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Pride and Prejudice Quotes

Elizabeth was much too embarrassed to say a word. After a short pause, her companion added, "You are too generous to trifle with me. If your feelings are still what they were last April, tell me so at once. My affections and wishes are unchanged, but one word from you will silence me on this subject forever." Elizabeth feeling all the more than common awkwardness and anxiety of his situation, now forced herself to speak; and immediately, though not very fluently, gave him to understand, that her sentiments had undergone so material a change, since the period to which he alluded, as to make her receive with gratitude and pleasure, his present assurances.

– Jane Austen

Pride and Prejudice, Chapter 58. If at first your don’t succeed…the climax of Austen’s classic story of love and misunderstanding arrives with Mr. Darcy’s famous second proposal and Elizabeth’s acceptance of it. Moments before Elizabeth learned that Darcy intervened to save Lydia because of his affection for Elizabeth. She is speechless with embarrassment, and Darcy uses the opportunity to propose again. Elizabeth clearly wasn’t ready to receive Darcy’s first proposal and his declaration of "how ardently I admire and love you." That proposal was also clumsily presented by Darcy, who spoke of how he struggled to repress his feelings and referred to Elizabeth’s inferior social position and family obstacles. But what an insulted Elizabeth didn’t understand then was that Darcy was trying to explain how he loved her in spite of her position and family connections. The second time round when Darcy proposes and Elizabeth accepts, it is more a conversation of equals instead of one or the other thinking that they are superior. Class is not a barrier. Also Darcy’s less prideful second proposal suggests no expectation on his part that Elizabeth will automatically accept him, as clearly was the expectation first time round. Elizabeth sees Darcy in a different light now as well, her stubbornness and prejudice against him having given way to a deeper understanding of his true character: honest and noble and a person of integrity. She has matured and grown to this point where she is ready to accept him.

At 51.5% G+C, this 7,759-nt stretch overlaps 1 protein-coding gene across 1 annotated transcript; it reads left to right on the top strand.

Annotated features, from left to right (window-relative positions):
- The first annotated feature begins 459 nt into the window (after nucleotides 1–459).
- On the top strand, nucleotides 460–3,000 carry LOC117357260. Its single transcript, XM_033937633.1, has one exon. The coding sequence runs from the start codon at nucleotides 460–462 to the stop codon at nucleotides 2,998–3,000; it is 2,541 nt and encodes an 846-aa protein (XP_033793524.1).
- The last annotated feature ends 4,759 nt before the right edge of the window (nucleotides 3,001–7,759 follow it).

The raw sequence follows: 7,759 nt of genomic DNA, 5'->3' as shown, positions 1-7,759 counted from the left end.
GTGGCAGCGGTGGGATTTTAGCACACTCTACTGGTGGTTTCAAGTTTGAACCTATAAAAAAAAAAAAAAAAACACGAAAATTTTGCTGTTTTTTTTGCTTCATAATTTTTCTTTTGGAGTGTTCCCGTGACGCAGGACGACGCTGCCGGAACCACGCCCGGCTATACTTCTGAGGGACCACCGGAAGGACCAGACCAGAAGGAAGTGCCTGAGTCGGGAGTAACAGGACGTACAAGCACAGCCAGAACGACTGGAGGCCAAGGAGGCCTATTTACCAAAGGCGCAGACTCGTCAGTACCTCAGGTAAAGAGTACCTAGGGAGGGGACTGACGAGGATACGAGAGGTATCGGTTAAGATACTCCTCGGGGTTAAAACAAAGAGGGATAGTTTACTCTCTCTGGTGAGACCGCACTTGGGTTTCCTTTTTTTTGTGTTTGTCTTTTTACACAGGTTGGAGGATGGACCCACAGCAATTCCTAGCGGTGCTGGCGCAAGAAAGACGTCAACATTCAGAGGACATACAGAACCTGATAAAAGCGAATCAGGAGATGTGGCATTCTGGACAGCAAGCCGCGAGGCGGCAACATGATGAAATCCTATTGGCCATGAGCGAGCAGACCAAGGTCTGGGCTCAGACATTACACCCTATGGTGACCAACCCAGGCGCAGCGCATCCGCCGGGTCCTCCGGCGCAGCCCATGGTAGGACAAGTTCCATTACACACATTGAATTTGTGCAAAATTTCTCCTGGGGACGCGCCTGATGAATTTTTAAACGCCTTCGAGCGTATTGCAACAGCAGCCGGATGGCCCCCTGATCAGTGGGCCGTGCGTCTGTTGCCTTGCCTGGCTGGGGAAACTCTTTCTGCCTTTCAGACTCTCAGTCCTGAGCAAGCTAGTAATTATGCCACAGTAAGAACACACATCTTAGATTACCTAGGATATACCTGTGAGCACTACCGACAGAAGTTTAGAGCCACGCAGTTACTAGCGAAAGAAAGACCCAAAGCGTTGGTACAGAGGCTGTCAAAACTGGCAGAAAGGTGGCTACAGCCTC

They walked on, without knowing in what direction. There was too much to be thought, and felt, and said, for attention to any other objects.

– Jane Austen

Pride and Prejudice, Chapter 58. After a relationship dogged by pridefulness, prejudice and misunderstandings, Elizabeth and Mr. Darcy finally have their perfect story-tale happy ending. The barriers that they put up against each other have been taken down, and Elizabeth has accepted his marriage proposal. They walk on, their attention on nothing but each other, alone to express their true feelings to each other and plan a life together. It is the moment that they and every reader of the novel has been waiting for. Sadly Jane Austen’s own story with her real-life Mr. Darcy didn’t have the same happy ending. Darcy is believed to be partly based on Irish judge and politician Thomas Lefroy. The Limerick born Lefroy and Austen were said to have a flirtation and spent some time together. In a letter to her sister Cassandra Austen in 1796 she wrote: "At length the day is come on which I am to flirt my last with Tom Lefroy, and when you receive this it will be over. My tears flow as I write at the melancholy idea." Both Jane and Cassandra never married but Lefroy married Mary Paul from Wexford, Ireland, in 1799. Just three years before this Jane told Cassandra in a letter: "At length the day is come on which I am to flirt my last with Tom Lefroy, and when you receive this it will be over. My tears flow as I write at the melancholy idea."